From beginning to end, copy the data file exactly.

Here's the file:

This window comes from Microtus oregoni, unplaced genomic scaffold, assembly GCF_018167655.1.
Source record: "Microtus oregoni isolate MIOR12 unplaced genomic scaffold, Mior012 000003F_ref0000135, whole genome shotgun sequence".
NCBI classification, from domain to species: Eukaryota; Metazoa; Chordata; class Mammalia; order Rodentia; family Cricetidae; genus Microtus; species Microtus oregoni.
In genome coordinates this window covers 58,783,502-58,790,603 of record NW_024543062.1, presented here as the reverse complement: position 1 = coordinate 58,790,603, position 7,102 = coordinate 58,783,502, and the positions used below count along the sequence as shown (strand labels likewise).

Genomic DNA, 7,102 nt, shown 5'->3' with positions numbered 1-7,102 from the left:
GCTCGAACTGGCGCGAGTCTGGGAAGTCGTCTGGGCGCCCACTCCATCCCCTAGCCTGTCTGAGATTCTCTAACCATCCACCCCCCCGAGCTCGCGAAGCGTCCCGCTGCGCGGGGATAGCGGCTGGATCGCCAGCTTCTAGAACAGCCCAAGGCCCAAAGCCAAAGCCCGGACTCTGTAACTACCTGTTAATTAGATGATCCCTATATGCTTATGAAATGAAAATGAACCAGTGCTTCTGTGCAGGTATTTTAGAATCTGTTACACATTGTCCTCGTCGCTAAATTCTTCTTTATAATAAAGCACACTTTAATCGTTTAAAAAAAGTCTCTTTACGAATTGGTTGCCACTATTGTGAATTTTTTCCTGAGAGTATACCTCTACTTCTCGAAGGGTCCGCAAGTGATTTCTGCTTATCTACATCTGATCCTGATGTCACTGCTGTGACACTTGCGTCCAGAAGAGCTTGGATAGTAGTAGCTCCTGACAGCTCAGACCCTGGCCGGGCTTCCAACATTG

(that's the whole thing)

This window comes from Microtus oregoni, unplaced genomic scaffold, assembly GCF_018167655.1.
Source record: "Microtus oregoni isolate MIOR12 unplaced genomic scaffold, Mior012 000003F_ref0000135, whole genome shotgun sequence".
NCBI classification, from domain to species: Eukaryota; Metazoa; Chordata; class Mammalia; order Rodentia; family Cricetidae; genus Microtus; species Microtus oregoni.
In genome coordinates this window covers 58,783,502-58,790,603 of record NW_024543062.1, presented here as the reverse complement: position 1 = coordinate 58,790,603, position 7,102 = coordinate 58,783,502, and the positions used below count along the sequence as shown (strand labels likewise).

Genomic DNA, 7,102 nt, shown 5'->3' with positions numbered 1-7,102 from the left:
GCTCGAACTGGCGCGAGTCTGGGAAGTCGTCTGGGCGCCCACTCCATCCCCTAGCCTGTCTGAGATTCTCTAACCATCCACCCCCCCGAGCTCGCGAAGCGTCCCGCTGCGCGGGGATAGCGGCTGGATCGCCAGCTTCTAGAACAGCCCAAGGCCCAAAGCCAAAGCCCGGACTCTGTAACTACCTGTTAATTAGATGATCCCTATATGCTTATGAAATGAAAATGAACCAGTGCTTCTGTGCAGGTATTTTAGAATCTGTTACACATTGTCCTCGTCGCTAAATTCTTCTTTATAATAAAGCACACTTTAATCGTTTAAAAAAAGTCTCTTTACGAATTGGTTGCCACTATTGTGAATTTTTTCCTGAGAGTATACCTCTACTTCTCGAAGGGTCCGCAAGTGATTTCTGCTTATCTACATCTGATCCTGATGTCACTGCTGTGACACTTGCGTCCAGAAGAGCTTGGATAGTAGTAGCTCCTGACAGCTCAGACCCTGGCCGGGCTTCCAACATTG